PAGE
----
ELYON WOMEN EMPOWERMENT PROGRAM
This project helps vulnerable women who are caught in households of domestic abuse by empowering the women financially and educating their children.
This women’s group has grown and developed from a small group of women who witnessed a need in their community and decided to act. Every day, they would see the number of children loitering around out of school grow. The temptations of theft and the community’s discrimination magnified the problem and so the women joined together to do their own assessment and identify a solution to help these children gain an education. What they found was that the issue’s roots were in a high volume of households where domestic abuse was common, which often leads to the wife giving birth to many children. Having seen the need and identified the cause, the women formed Elyon to help create empowered women with options for their children. They are achieving this in two ways:
- A savings group designed for women and ran by electeed members to help generate savings. Members buy shares for 5,000 UGX (1.4 USD) depending on what they can afford. This gives them access to a pot of money where they can take out loans of 2%, in relation to what they have proven they can save.This is compared to commercial loans of 22% in Uganda, and by only borrowing what members can afford, they are not left in debt but can start their own enterprise and cover emergencies.
- The creation of a school, which was launched out of a direct need to help one woman and her family. She had four children who, due to neglect, were thieving in the community. As she was facing eviction from the community that she was raised in, Elyon stepped in and offered her an avenue of support. The school was formed and the first four pupils were her children. Then as more children who were not in school were identified, the school formed a committee to grow and they now offer education from Primary 1 to Primary 4. 91 children aged 3 – 12 years come daily to the school and 50 of these children’s parents don’t pay fees but support the school in kind by working in the farm or providing food to be prepared.
2020 Goals for Elyon Women Empowerment Program
- For 70 children to be sustainably supported through education at Elyon Joy School by the end of 2021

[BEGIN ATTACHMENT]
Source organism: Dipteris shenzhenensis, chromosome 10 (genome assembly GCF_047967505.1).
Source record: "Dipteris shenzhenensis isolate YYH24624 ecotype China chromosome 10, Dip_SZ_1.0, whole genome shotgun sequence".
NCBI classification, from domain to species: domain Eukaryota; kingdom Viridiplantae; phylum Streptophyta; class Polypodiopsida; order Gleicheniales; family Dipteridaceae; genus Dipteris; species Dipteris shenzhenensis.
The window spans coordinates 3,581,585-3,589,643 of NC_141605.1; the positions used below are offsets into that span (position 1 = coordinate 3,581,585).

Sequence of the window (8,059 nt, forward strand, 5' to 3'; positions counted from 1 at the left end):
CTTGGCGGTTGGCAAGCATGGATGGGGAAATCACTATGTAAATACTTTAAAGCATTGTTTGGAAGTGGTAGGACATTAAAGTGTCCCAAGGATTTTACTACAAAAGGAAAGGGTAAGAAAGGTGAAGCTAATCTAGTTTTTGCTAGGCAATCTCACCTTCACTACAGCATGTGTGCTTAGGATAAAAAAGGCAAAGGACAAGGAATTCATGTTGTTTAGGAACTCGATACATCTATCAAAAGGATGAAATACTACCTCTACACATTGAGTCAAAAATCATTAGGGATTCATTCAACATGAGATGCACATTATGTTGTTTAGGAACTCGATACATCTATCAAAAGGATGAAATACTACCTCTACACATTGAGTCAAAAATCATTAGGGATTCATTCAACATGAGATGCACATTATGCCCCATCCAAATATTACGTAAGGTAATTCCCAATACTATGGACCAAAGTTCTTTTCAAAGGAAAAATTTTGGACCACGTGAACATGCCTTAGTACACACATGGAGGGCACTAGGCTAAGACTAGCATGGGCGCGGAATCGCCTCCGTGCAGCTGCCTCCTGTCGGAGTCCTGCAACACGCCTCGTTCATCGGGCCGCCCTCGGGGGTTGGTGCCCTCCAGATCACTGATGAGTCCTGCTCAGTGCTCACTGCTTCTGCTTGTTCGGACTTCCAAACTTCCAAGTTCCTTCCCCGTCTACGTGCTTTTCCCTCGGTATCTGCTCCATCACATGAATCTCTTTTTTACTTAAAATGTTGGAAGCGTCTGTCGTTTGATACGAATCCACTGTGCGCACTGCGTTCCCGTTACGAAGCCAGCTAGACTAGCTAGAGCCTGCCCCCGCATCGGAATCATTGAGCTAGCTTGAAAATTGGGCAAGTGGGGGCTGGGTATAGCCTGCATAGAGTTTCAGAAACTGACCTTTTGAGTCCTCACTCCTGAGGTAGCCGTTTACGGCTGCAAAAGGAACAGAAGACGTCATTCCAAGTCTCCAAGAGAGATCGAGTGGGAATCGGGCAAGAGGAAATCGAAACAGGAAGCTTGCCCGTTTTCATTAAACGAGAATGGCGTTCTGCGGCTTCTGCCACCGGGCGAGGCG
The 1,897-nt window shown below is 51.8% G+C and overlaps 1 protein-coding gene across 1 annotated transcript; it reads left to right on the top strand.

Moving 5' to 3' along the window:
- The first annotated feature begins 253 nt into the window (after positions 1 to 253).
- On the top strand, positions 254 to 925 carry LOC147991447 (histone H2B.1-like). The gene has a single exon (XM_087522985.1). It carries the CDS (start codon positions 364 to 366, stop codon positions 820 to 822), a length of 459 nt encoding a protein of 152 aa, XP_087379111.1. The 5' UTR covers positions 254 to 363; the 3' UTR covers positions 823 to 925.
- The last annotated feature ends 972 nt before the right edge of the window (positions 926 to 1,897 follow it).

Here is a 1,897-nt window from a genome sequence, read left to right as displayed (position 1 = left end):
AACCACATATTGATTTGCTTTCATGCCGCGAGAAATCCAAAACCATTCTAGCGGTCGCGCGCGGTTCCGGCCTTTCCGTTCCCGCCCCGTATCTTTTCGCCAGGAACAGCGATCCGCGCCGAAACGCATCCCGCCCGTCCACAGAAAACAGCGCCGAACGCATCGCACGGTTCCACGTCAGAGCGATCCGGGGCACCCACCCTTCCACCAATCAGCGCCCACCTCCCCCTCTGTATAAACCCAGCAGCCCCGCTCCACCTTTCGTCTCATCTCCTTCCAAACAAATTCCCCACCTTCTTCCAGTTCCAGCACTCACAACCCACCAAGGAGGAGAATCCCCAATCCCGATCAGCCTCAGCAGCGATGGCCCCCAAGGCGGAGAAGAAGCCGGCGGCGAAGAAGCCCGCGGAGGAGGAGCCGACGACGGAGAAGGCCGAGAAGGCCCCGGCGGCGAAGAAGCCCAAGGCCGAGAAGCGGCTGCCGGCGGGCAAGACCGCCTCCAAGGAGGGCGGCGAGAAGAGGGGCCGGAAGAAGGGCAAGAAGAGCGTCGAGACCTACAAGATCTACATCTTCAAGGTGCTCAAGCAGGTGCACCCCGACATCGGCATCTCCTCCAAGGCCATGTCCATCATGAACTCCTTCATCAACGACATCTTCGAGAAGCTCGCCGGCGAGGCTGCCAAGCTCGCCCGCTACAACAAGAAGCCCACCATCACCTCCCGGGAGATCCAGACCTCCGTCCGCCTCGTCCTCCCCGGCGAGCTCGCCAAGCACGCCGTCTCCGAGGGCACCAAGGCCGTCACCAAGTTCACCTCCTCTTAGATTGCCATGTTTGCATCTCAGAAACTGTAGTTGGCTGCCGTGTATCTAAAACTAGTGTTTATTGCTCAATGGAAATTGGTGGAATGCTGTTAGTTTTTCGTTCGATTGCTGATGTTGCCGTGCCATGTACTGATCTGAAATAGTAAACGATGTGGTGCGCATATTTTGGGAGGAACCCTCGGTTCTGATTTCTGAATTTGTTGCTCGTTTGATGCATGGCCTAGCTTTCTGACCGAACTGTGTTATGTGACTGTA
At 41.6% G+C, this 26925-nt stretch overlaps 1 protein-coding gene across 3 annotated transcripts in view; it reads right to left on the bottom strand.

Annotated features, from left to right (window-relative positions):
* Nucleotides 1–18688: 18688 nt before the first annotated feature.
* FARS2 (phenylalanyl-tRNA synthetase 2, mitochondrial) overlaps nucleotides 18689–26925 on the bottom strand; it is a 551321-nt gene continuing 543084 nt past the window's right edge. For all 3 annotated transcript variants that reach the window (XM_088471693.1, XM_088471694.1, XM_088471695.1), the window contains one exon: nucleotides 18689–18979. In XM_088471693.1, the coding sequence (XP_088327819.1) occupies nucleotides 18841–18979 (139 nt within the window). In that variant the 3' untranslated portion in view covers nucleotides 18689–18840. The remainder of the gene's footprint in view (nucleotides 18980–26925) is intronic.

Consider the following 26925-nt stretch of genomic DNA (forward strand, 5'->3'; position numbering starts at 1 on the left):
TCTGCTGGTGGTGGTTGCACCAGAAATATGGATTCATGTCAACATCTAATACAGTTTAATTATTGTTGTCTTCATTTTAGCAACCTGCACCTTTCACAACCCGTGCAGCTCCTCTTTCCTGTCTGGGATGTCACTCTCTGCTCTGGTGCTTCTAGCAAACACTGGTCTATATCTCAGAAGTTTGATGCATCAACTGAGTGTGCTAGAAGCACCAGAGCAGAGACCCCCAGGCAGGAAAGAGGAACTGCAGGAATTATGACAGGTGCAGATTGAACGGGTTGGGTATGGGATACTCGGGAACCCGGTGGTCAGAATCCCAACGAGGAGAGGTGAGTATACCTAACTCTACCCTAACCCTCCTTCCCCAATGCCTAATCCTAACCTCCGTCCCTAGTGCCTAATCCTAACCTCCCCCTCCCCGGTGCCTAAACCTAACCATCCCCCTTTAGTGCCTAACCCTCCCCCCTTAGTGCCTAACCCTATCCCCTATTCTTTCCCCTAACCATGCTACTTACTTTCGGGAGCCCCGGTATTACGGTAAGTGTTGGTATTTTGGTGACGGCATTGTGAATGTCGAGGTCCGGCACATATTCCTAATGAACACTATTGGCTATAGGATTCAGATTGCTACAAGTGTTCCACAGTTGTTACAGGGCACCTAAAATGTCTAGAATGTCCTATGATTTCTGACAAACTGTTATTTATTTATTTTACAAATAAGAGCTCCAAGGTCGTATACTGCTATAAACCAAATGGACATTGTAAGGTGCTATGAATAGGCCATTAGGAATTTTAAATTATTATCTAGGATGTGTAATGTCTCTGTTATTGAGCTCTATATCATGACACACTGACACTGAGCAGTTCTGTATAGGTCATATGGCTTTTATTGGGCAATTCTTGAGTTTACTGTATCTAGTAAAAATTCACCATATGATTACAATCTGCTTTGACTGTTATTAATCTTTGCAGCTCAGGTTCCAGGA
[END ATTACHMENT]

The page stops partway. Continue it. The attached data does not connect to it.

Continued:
- For 10 women to have their own enterprise, earning them a liveable income by the start of 2021
How your fundraising will help us achieve the goals
In 2020, The Uganda Marathon is excited to enable you to support both these incredible initiatives by Elyon.
The savings group is growing and 10 women in the group have been committed to seeing an enterprise they have grown together expand. A group piggery program has been formed and money from the sales is distributed amongst the members. The Uganda Marathon 2020 is expanding this centrally managed program to 10 pigs, which is set to increase the income of the members by 5,000,000 UGX ($1,352) a year.
The school is targeted to increase the number of pupils being supported to 70. In order to make this possible and sustainable, 80 families who can afford the small school fees, which range between 85,000 – 113,000 UGX ($23 – $31) per term, will be attracted to join the school. The money generated from this helps pay for the balance of those supported within the school’s own means.
Your Legacy Day During the Uganda Marathon Week
You’ll spend the day at Elyon Junior School, building a key hole garden that will supplement the food for the children who come to the school during the holidays.
If there is time, once the garden is created, you’ll also build a play area for the children that will engage them safely whilst they are there.
Legacy day activities are subject to change at any time, this is not a final plan.
Local Hero Profile
Mrs Lydia Naluyinda the director of ELYON is married with four biological and eight fostered children. Her husband’s name is Richard Isabirye and they live in a village called Kayunga- Mukungwe sub-county, Masaka district. She teaches at Elyon Joy school.
When they settled in Kayunga village in 2013, she saw how women were suffering to take care of their families and her heart was moved. “I saw some children loitering around without going to school and felt bad”.
Because the need was greater than what she could do, Lydia mobilized some women around and they started saving little money which could be borrowed by the members to help start some business that can help start a small business. And so they started. “As we went on still the little business could not cater for children’s school fees for the members. I started teaching some of those children together with mine. As they moved on more needy children joined and we formalised the school and other members in the community started joining.”